After long wait, Schwab's all-ETF 401(k) platform opens for business

Dealing with fractional shares proved to be tricky, but firm thinks it has solved the problem

Feb 5, 2014 @ 12:08 pm

By Darla Mercado

The Charles Schwab & Co. Inc.'s all-ETF 401(k) platform is finally out and open for business.

The firm Wednesday announced the launch of its long-awaited exchange-traded-fund platform for retirement plans — an offering eagerly anticipated by plan sponsors and financial advisers going as far back as 2011.

At that time, Schwab announced its bid to make retirement plans cheaper and then launched its Index Advantage 401(k) — an all-index mutual fund offering — in 2012.

The road to introducing the all-ETF platform has been a rocky one, especially because Schwab has had to grapple with the difficulty of handling fractionalized shares of ETFs.

Most record-keeping platforms are built to handle mutual funds, which trade at the end of the day and which can be purchased in fractional shares. ETFs, on the other hand, trade during the day and are purchased in whole shares.

“We wanted to use [the ETFs] as intended,” said Steve Anderson, executive vice president of Schwab Retirement Plan Services.

“You have small investors contributing weekly or monthly, and that might range from $100 a pay period to a couple hundred," he said. "We want them to be fully invested.”

Without a fractionalized approach, most people would sit in cash until they had enough money to buy whole shares, Mr. Anderson said.

To solve that issue, Schwab will purchase whole shares and use its broker-dealer entity to handle the matter of fractional shares, he said.

The firm's record-keeping business will submit trades to the directed trustee where the plan assets are held in custody. Trading will occur through Schwab's broker-dealer.

“In this situation, say the plan needs 10.5 shares,” Mr. Anderson said. “We would need to buy 11 shares.”

The broker-dealer will own the residual portion of the share, and the plan will always be whole.

Ensuring that this would comply with the Employee Retirement Income Security Act of 1974 as well as banking and broker-dealer rules, was arduous, Mr. Anderson said.

Indeed, it was widely forecast that Schwab would release its ETF-based platform in the fourth quarter last year.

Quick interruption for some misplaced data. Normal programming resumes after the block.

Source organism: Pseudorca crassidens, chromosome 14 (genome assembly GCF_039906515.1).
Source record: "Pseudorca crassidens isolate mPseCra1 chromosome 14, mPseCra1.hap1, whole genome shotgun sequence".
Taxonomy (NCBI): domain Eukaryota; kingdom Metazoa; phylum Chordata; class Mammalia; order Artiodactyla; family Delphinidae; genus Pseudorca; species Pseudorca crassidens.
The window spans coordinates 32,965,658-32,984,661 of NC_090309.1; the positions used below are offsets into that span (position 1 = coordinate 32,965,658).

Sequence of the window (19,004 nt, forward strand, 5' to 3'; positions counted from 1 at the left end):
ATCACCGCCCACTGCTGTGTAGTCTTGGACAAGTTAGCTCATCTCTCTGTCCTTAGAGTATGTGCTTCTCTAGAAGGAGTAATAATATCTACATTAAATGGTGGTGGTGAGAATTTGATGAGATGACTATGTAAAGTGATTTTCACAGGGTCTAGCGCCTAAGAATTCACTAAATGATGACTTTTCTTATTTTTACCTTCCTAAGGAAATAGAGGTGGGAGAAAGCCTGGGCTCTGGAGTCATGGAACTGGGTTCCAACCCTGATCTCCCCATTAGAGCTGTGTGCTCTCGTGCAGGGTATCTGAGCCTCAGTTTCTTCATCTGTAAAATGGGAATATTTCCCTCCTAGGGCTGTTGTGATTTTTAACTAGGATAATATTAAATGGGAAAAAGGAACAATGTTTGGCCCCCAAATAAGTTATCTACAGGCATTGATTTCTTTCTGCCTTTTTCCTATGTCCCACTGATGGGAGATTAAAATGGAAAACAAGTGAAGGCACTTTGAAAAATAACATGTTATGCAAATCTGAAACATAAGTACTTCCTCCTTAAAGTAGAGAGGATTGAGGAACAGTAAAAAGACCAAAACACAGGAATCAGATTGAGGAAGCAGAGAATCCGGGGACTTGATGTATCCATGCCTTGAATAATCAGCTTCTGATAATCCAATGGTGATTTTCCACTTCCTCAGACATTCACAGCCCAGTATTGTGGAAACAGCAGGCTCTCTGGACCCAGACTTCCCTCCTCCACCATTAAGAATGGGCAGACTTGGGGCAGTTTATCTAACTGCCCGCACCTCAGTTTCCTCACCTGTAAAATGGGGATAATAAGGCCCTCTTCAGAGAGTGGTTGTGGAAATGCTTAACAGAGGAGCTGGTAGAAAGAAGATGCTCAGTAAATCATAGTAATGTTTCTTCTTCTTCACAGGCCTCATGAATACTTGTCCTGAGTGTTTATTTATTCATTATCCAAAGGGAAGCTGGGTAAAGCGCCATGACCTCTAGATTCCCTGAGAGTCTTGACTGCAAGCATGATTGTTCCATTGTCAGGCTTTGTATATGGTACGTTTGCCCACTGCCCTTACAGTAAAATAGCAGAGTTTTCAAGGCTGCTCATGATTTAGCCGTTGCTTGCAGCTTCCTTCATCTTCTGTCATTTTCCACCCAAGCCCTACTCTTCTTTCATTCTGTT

In October, Mr. Anderson had noted that the firm was working on a way to accommodate trading with fractional shares, and Schwab was hammering out the finer details with regulators.

When it comes to pricing, 401(k) participants can expect to see fund expenses at about 10 basis points or less. Workers can also access an option to receive customized participant investment advice via GuidedChoice or Morningstar Inc. for an additional cost of 45 basis points.

Schwab is keeping its eye on a sweet spot of retirement plans with $20 million to $1 billion in assets. Whether that will shift its target market for this ETF solution remains to be seen.

As far as concerns on habitual intraday trading by participants, Mr. Anderson said that the firm has observed “little active trading” even among its brokerage window accounts, where clients already have access to a wide array of investments.

“We see a few trades [in the brokerage window] on a quarterly basis, mostly among those participants who are most engaged,” he said. “Rarely do we see active trading.”

0
Comments

What do you think?

View comments

Recommended for you

Sponsored financial news

Featured video

INTV

Why broker-dealers are on a roll

Deputy editor Bob Hordt and senior columnist Bruce Kelly discuss last year's bounce-back for IBDs.

Latest news & opinion

Top 10 IBDs ranked by revenue

These independent broker dealers generated the most revenues in 2017.

8 podcasts advisers listen to when they aren't working

Listening to podcasts for the fun of it.

UBS continues to cut loans to recruits, while increasing compensation to brokers

The wirehouse reduced recruitment loans 20% and increased bonus loans 68% in the first quarter.

Things are looking up: IBDs soared in 2017

With revenue up, interest rates rising and regulation easing, IBDs are soaring.

SEC advice rule may give RIAs leg up over broker-dealers

Experts say advisers will be able to point to their role as fiduciaries as a differentiator in the advice market.

X

Hi! Glad you're here and we hope you like all the great work we do here at InvestmentNews. But what we do is expensive and is funded in part by our sponsors. So won't you show our sponsors a little love by whitelisting investmentnews.com? It'll help us continue to serve you.

Yes, show me how to whitelist investmentnews.com

Ad blocker detected. Please whitelist us or give premium a try.

X

Subscribe and Save 60%

Premium Access
Print + Digital

Learn more
Subscribe to Print